The Colonel and I very much enjoyed our first experience of the Castillo by Candlelight: Enemy at the Gates. We also loved seeing St. Augustine festooned in millions of lights.

A word of advice to anyone who would like to also experience St. Augustine's Nights of Lights...make your reservations for a hotel early (and to any restaurant in which you would like to dine)...the oldest city in the United States will be packed with throngs of visitors!

Saturday, March 30, 2019

Chatting with Skip


The Colonel and I love the town we live in. One of the reasons we love it are the many beautiful murals that can be found around town. There are currently 30 finished murals.

The Punta Gorda Historic Mural Society (established 1994) is the entity that helps to make these murals a reality. Their mission is to preserve the rich history of the area through the beauty of mural art. They are part of the Florida Mural Trail.

The Colonel and I have helped to sponsor two of the finished murals. The first one we sponsored is entitled Our First Firehouse (2017). This mural is located in Fire Station #1, on the north and south bay walls. It depicts a slice of time in the fire station's history. It was painted by Skip Dyrda.

 Image from the PGHMS website

Image from the PGHMS website

Skip is an extremely talented artist. The details he incorporates within his paintings are incredible (he paints a red string in his works of art). The Fire Station's mural has over 52 items within the painting that you can search for (the mural society has a card that lists the items you can search for while visiting the mural). 

The second finished mural The Colonel and I helped to sponsor is called Ladies Remembered (2018). This mural is located on the walls of Bayside Eye Center in town. This mural presents seven women who were part of the area's history. The ladies range from the early years to more recent times. Their contributions came through various areas such as, education, business, history, healthcare, government and social causes. These ladies made a lasting impression upon the community. This mural was also painted by Skip Dyrda (I am sensing a pattern here in our mural sponsorship).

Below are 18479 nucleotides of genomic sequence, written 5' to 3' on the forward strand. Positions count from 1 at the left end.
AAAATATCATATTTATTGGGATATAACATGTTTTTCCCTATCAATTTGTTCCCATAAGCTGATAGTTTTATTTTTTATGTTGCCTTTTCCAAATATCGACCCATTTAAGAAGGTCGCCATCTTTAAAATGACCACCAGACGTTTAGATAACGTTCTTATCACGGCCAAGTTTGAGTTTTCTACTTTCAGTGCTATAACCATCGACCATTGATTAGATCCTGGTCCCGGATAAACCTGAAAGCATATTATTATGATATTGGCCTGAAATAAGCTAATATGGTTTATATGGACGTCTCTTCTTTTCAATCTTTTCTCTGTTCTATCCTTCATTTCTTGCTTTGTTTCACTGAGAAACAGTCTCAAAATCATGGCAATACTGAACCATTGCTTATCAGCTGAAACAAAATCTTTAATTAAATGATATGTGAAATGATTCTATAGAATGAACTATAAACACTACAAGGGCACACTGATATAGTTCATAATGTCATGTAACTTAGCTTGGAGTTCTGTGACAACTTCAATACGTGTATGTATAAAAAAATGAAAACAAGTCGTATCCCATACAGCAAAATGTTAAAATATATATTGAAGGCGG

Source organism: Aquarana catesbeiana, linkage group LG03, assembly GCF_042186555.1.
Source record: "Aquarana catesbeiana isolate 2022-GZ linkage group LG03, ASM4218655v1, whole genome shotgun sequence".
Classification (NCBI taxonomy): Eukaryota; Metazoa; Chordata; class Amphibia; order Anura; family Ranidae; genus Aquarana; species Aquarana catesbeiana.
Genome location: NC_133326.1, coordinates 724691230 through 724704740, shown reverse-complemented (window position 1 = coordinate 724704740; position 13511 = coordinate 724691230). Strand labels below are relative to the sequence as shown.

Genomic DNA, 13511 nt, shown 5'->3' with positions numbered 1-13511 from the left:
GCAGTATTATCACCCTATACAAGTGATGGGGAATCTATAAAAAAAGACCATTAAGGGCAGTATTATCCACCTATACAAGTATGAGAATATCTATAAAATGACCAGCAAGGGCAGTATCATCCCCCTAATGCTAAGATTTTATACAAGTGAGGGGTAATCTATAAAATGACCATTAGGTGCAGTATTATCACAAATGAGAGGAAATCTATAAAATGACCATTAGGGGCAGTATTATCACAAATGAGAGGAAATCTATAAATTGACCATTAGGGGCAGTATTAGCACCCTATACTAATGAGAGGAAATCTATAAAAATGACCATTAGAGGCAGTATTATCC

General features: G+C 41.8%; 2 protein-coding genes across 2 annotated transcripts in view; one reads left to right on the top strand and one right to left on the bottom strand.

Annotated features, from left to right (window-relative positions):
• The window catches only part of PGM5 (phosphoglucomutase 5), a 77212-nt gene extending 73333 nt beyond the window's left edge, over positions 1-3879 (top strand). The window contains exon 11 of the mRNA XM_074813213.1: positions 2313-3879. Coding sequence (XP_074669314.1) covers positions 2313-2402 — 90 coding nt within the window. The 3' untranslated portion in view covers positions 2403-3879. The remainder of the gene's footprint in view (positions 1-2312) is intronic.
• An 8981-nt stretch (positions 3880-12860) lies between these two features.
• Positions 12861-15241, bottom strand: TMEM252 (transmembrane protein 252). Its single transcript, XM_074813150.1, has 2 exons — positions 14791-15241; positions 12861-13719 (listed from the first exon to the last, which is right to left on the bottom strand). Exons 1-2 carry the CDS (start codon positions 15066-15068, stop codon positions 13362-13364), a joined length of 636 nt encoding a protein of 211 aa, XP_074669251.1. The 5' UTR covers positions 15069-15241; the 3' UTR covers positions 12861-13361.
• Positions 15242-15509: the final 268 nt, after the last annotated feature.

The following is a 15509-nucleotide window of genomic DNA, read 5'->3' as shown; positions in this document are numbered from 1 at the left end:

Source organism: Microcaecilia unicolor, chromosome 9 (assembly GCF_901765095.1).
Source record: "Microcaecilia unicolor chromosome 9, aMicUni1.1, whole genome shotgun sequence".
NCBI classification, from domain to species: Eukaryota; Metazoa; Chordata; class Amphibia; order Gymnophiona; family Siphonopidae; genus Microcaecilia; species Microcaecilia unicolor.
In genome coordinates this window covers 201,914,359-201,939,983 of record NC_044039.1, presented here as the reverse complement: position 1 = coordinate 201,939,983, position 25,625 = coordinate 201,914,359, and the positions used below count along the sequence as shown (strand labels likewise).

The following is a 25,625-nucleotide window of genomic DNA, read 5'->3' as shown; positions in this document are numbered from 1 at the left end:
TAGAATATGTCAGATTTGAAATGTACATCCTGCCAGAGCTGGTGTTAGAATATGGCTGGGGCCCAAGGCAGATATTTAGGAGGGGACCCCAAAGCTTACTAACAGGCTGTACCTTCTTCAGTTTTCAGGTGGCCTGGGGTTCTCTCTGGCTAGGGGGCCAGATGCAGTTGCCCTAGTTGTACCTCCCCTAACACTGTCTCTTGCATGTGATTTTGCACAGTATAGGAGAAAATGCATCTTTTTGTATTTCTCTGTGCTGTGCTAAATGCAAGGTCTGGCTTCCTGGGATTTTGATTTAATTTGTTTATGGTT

Image from PGHMS website

Image from PGHMS website

  Image from PGHMS website

The Colonel and I have sponsored our third mural. The town's 31st mural is entitled Tails from the Harbor (2019). This mural will depict the rich marine life in Charlotte Harbor. It is currently being painted by Skip Dyrda (Yes, a definite pattern in our mural sponsorship).

A few weeks ago, The Colonel and I were strolling along the town's Harborwalk with My-Favorite-Mother-In-Law. The newest mural is situated along the Harborwalk, under the southbound U.S. 41 bridge that crosses the Peace River.

Skip Dyrda was working on the 31st mural the day we went strolling by.


We stopped to watch Skip at work and told him that we were sponsors of the mural and that we also sponsored the other two murals he had painted. We told him we are great admirers of his work.

I stayed behind and chatted with Skip as The Colonel and his mother walked a bit further along the Harborwalk.


I was glad that Skip took some time out of his painting to chat with me. He told me that the angle of the concrete under the bridge was a bit of a challenge when it came to painting the mural. The angle could make the fish in the painting appear too thin if he did not account for it. He also said that leaning over to paint all day could cause some strain on his lower back.

The mural is looking great! Skip has such an eye for detail. Remember I mentioned he paints a red string in each of his paintings?


And just look at the bug coming out of a crack in the weathered, wooden board.


I love the "Captain Nemo-ish" look of the portholes. I also love the rich colors...the Tarpons below look beautiful.



Below is the sketch of what the mural will look like when it is done and it is scheduled to be completed in April or May.


The Colonel and I are looking forward to the mural's dedication day. We attended the dedications of the other two murals we sponsored. A large crowd of townspeople as well as city and county dignitaries attend the dedications. At the firehouse mural dedication, there was a Bar-B-Que with all the fixins and at the ladies mural, all kinds of delicious finger-foods and desserts were served.

Given the depiction of local marine life in mural number 31, I wonder, will a fish fry be part of the dedication day? 

Wednesday, March 27, 2019

Thursday, March 21, 2019

Throwback Thursday


This is a photograph of me in one of my high school years. I want to say 1977, my sophomore year, because I am "dressed-out" for a Powder Puff Football game later that evening. My sisters Kathleen (a senior) and Lori (a junior) were also on the team that year.